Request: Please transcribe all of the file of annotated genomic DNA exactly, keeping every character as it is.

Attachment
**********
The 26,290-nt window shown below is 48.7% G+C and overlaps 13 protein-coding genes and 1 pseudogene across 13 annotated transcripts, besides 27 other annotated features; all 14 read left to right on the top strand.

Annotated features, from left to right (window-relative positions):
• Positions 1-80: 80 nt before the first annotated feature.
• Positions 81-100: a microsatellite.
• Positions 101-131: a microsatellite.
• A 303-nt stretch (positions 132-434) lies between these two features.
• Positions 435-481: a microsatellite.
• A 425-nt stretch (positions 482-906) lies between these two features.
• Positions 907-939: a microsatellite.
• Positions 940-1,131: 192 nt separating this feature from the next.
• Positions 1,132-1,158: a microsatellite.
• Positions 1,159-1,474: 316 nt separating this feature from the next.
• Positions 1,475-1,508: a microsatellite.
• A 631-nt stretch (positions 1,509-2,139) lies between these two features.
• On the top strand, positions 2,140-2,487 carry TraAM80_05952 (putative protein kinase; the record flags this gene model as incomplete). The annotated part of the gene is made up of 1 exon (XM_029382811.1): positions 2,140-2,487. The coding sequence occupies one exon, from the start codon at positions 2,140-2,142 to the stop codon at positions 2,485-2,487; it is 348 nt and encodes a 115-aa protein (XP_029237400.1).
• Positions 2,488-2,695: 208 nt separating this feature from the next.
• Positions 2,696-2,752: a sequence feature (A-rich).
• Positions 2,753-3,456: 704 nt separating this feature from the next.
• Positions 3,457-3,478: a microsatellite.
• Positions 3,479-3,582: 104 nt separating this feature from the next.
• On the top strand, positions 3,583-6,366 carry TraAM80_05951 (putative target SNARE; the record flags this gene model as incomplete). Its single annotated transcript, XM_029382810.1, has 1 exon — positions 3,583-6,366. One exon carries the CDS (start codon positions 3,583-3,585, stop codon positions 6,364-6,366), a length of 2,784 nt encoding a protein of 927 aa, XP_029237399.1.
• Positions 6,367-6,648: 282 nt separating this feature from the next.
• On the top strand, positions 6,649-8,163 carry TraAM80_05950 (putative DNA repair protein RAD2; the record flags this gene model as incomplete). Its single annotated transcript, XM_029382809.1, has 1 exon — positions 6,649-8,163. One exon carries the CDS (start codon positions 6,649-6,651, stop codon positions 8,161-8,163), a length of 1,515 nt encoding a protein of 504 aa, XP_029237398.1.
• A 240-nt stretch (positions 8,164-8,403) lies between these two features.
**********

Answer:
The 26,290-nt window shown below is 48.7% G+C and overlaps 13 protein-coding genes and 1 pseudogene across 13 annotated transcripts, besides 27 other annotated features; all 14 read left to right on the top strand.

Annotated features, from left to right (window-relative positions):
• Positions 1-80: 80 nt before the first annotated feature.
• Positions 81-100: a microsatellite.
• Positions 101-131: a microsatellite.
• A 303-nt stretch (positions 132-434) lies between these two features.
• Positions 435-481: a microsatellite.
• A 425-nt stretch (positions 482-906) lies between these two features.
• Positions 907-939: a microsatellite.
• Positions 940-1,131: 192 nt separating this feature from the next.
• Positions 1,132-1,158: a microsatellite.
• Positions 1,159-1,474: 316 nt separating this feature from the next.
• Positions 1,475-1,508: a microsatellite.
• A 631-nt stretch (positions 1,509-2,139) lies between these two features.
• On the top strand, positions 2,140-2,487 carry TraAM80_05952 (putative protein kinase; the record flags this gene model as incomplete). The annotated part of the gene is made up of 1 exon (XM_029382811.1): positions 2,140-2,487. The coding sequence occupies one exon, from the start codon at positions 2,140-2,142 to the stop codon at positions 2,485-2,487; it is 348 nt and encodes a 115-aa protein (XP_029237400.1).
• Positions 2,488-2,695: 208 nt separating this feature from the next.
• Positions 2,696-2,752: a sequence feature (A-rich).
• Positions 2,753-3,456: 704 nt separating this feature from the next.
• Positions 3,457-3,478: a microsatellite.
• Positions 3,479-3,582: 104 nt separating this feature from the next.
• On the top strand, positions 3,583-6,366 carry TraAM80_05951 (putative target SNARE; the record flags this gene model as incomplete). Its single annotated transcript, XM_029382810.1, has 1 exon — positions 3,583-6,366. One exon carries the CDS (start codon positions 3,583-3,585, stop codon positions 6,364-6,366), a length of 2,784 nt encoding a protein of 927 aa, XP_029237399.1.
• Positions 6,367-6,648: 282 nt separating this feature from the next.
• On the top strand, positions 6,649-8,163 carry TraAM80_05950 (putative DNA repair protein RAD2; the record flags this gene model as incomplete). Its single annotated transcript, XM_029382809.1, has 1 exon — positions 6,649-8,163. One exon carries the CDS (start codon positions 6,649-6,651, stop codon positions 8,161-8,163), a length of 1,515 nt encoding a protein of 504 aa, XP_029237398.1.
• A 240-nt stretch (positions 8,164-8,403) lies between these two features.